Monday, January 22, 2007

The Art of Architecture

This article was published in Business Times on 20 Jan 2007. I thought it was an interesting insight into the motivations and aspirations of a world-reknown architect whose first building was built only when he was 54! It inspired me in certain ways, to push on in what I believe architecture is to me, perhaps it might bring some encouragement to you too!

Daniel Libeskind tells PARVATHI NAYAR why he regards architecture as 'the mother of the arts'

WHEN Berlin's Jewish Museum finally open
ed in 2001, its startling zigzag form, zinc exteriors, and dramatic interplay of solids and voids attracted vast public interest and generous critical plaudits. There were 200,000 visitors in the first two months alone. It was a great success that made the architect's name, but the really interesting details are that it was the architect's first building and that he was already 54 years old.

'He was a late bloomer,' says Nina Libeskind about her superstar architect husband.

Architecture isn't a profession of quick returns. 'An architect is a marathon runner not a sprinter,' chuckles Daniel Libeskind, who was in town to launch the exhibition Between, Beside, Beyond at the Singapore Art Museum which features 16 of his key works, and to launch the condo he is building for Keppel Land, called Reflections At Keppel Bay.

'Many run out of breath and drop out,' he says, continuing the marathon metaphor, 'but those who know how to time themselves can reach a goal - which is often very elusive. Architectural projects of grand complexity take a long time. Also, I have worked on a lot of projects that are particularly difficult - not necessarily architecturally, but socially or politically, like the Jewish Museum or Ground Zero.'

If the former laid the foundation of his fame, the latter catapulted him to stratospheric levels. When Studio Daniel Libeskind was selected as the design team of the new World Trade Center site in 2003, the architect became a household name in the West.

It has been a pretty eventful ride since.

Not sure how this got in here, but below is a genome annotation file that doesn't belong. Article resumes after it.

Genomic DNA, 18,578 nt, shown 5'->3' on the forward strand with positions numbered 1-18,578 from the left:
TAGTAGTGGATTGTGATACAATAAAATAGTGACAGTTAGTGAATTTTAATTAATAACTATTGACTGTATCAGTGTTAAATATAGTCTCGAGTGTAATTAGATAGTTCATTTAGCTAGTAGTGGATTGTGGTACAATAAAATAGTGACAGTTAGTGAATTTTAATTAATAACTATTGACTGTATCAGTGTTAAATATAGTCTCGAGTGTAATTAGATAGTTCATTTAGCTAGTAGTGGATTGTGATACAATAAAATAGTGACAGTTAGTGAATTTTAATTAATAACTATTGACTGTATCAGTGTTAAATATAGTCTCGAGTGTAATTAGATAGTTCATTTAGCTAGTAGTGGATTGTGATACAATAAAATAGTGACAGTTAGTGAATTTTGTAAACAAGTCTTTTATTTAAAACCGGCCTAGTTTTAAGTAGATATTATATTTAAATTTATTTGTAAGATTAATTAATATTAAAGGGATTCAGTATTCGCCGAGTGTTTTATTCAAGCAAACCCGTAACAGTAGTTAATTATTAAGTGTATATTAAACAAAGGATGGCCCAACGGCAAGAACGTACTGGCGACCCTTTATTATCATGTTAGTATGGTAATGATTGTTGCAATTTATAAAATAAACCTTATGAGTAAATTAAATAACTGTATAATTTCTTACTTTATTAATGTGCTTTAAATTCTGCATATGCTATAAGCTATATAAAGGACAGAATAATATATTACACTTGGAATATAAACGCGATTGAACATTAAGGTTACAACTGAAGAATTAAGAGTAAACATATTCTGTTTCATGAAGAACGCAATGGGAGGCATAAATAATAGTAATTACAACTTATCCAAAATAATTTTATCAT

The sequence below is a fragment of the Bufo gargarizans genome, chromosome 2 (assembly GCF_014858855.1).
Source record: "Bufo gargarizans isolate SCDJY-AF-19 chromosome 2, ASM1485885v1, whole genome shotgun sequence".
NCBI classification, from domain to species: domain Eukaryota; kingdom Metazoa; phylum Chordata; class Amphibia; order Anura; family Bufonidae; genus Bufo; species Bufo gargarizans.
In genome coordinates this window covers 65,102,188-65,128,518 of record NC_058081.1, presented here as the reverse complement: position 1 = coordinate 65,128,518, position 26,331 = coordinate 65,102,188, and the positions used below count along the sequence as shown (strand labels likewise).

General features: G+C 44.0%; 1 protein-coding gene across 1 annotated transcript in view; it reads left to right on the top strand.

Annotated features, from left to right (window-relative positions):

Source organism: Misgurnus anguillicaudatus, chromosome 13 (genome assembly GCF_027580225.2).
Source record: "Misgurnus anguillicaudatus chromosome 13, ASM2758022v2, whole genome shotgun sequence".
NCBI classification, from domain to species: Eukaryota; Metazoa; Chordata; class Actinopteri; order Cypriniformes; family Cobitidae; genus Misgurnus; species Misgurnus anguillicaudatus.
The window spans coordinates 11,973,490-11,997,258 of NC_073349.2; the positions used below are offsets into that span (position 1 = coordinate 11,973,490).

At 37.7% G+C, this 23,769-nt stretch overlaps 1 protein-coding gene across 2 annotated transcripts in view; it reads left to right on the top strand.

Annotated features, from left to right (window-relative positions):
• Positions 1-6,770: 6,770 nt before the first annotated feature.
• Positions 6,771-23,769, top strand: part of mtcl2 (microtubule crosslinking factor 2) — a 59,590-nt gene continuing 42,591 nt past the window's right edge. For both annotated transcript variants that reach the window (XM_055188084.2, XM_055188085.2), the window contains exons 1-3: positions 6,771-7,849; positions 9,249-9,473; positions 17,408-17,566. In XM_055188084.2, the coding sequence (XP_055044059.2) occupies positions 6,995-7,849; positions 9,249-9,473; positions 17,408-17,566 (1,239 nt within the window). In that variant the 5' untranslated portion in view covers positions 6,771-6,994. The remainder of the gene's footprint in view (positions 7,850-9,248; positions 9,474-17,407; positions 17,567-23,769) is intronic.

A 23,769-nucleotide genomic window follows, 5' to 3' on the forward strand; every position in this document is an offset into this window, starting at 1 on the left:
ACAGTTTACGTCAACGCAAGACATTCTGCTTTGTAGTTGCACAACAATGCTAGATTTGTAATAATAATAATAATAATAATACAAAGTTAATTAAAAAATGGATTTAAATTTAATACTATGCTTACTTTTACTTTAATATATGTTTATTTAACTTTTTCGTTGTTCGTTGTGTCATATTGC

Memory Foundations - as the World Trade Center master plans are called - have attracted more than its share of controversy about Libeskind suing the site's developer, Larry Silverstein; differences of opinion between Libeskind and David Childs, the architect of the site's proposed centrepiece, the Freedom Tower; the seemingly endless delays in starting construction; and, most critically, the final plan being very different from that conceived by Libeskind.

'Don't listen to architecture critics,' says Libeskind affably, noting that what is being built now looks remarkably like his original master plan. 'The first beams for the Freedom Tower were placed in December, the slurry wall is being readied, new streets are being created, the flanking office buildings have been presented exactly as I had them in my composition. I'm really excited it is actually under construction. I see it from my office window every day, and it's going to be something inspiring. What emerges there is not simply another piece of real estate but something about the spirit of New York that rises to the sky in an optimistic way.'

As to Freedom Tower itself, 'I'm not the architect of that tower but it follows very closely my ideas. It is standing exactly where I wanted it to be, and is 1,776 feet, which will symbolise the year of American independence. It has what I required, platforms at the original World Trade Center height, so people can see what it was like then, as well as a torch-like element at its apogee.'

The torch at the top means that how the Freedom Tower will look from the water will have resonances with the Statue of Liberty - and this links back in time to Libeskind's first viewing of the torch-bearing lady when he was arriving by boat as a young immigrant to the US.

Born in Poland in 1946 as the son of Holocaust survivors, Libeskind emigrated to the US when he was 13 years old, and attended the Bronx High School of Science. Architecture was not the arena of Libeskind's first display of excellence; he had been a child prodigy and virtuoso accordion player, and studied music in Israel on the America-Israel Cultural Foundation Scholarship. At the urging of Isaac Stern, he switched from the accordion to the piano. He continued to play the piano in the Bronx, and also pursued mathematics for a while, but in the 1970s traded it all in for architecture.